What are the potential short and long-term effects of IVH?

An IVH can cause greater risk of problems with development. Less serious bleeding (grades one and two) don’t usually cause serious or long-term problems for your baby. Grades three and four are more serious, with a greater risk of long-lasting effects. Sadly, some babies with severe bleeding will die.

Some babies with IVH can get a build-up of the fluid around the brain during the first few weeks. This can put pressure on their brain and make their head become bigger. This is called hydrocephalus. As well as having head scans, your baby’s head will be measured regularly to look for this. Sometimes an operation is needed to drain the fluid or place a shunt (a type of drain) to help clear it.

An IVH can cause long-term damage to your baby’s brain. Exactly how this might affect your baby will depend on where the damage is.

Some babies with IVH will develop cerebral palsy, which is a condition that affects movement, posture and co-ordination. Some will have learning, speech and behavioural difficulties in early childhood. Some babies will go on to develop epilepsy, which is a condition that causes seizures. These long-term effects can happen with any grade of IVH, but are much more likely after a more serious bleed.

Your baby may have follow up appointments with a specialist nurse or doctor to monitor their brain development for the first two years.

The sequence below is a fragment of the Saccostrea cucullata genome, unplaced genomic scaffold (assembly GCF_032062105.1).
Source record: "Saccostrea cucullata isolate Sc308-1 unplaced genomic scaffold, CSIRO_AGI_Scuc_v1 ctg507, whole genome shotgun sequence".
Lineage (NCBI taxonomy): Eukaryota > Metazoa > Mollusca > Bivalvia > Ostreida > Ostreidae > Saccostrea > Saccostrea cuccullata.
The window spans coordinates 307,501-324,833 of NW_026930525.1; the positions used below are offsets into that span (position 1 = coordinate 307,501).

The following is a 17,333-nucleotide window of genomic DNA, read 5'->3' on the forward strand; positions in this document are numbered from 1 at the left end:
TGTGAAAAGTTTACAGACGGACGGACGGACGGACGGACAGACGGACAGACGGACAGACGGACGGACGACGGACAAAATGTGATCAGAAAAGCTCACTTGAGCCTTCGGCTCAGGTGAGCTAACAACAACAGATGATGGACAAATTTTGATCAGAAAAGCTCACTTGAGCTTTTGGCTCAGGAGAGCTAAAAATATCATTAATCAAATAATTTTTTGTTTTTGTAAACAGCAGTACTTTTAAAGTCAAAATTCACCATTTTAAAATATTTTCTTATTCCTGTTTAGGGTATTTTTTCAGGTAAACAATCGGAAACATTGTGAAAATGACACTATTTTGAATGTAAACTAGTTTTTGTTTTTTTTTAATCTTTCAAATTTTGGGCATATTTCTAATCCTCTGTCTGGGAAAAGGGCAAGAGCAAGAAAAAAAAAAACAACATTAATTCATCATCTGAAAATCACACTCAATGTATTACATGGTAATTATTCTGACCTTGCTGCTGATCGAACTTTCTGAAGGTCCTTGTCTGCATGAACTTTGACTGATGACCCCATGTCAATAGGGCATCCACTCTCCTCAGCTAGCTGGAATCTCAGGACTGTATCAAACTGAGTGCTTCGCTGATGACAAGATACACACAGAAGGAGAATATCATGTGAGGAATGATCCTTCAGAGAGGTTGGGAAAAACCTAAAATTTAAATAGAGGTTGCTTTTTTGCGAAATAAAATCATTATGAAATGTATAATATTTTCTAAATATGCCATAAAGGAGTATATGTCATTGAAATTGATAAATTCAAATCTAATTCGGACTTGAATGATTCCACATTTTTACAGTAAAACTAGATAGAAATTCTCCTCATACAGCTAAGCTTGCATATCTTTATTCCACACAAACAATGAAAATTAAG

If you have any questions or concerns about any effects of having an IVH, speak to your baby’s healthcare team. You can ask as many times as you like. They are there to help and answer any questions you have.

Knowing that your baby could have long-term problems as a result of their IVH can be frightening and overwhelming, but there is support available. At the bottom of this page we have listed some organisations and sources of support that can help.

Where can I get more help and support?

Having a baby who is unwell with a brain haemorrhage in a neonatal unit can be a stressful experience. You may feel out of control of your situation. Feeling this way is very common. How you feel and process what has happened to you might be different to others who face these challenges. We have some information about how you might be feeling and the different types of support available.

We have included some links to charities and organisations who can provide more support. If you need someone to talk to, you can also contact us on or arrange a video call with one of our volunteers.

  • The Birth Trauma Association – Provides support to women who have had a traumatic birth experience.
  • The Rainbow Trust – Provides emotional and practical support to families who have a child with a life-threatening or terminal illness.
  • Sands - A charity that supports anyone affected by the death of a baby.
  • Scope - A charity that supports disabled people and their families through practical information and support, particularly at the time of diagnosis.
  • Together for Short Lives – A charity for children with life-threatening and life-limiting conditions.
  • Epilepsy Action – Provides advice and support to anyone affected by epilepsy.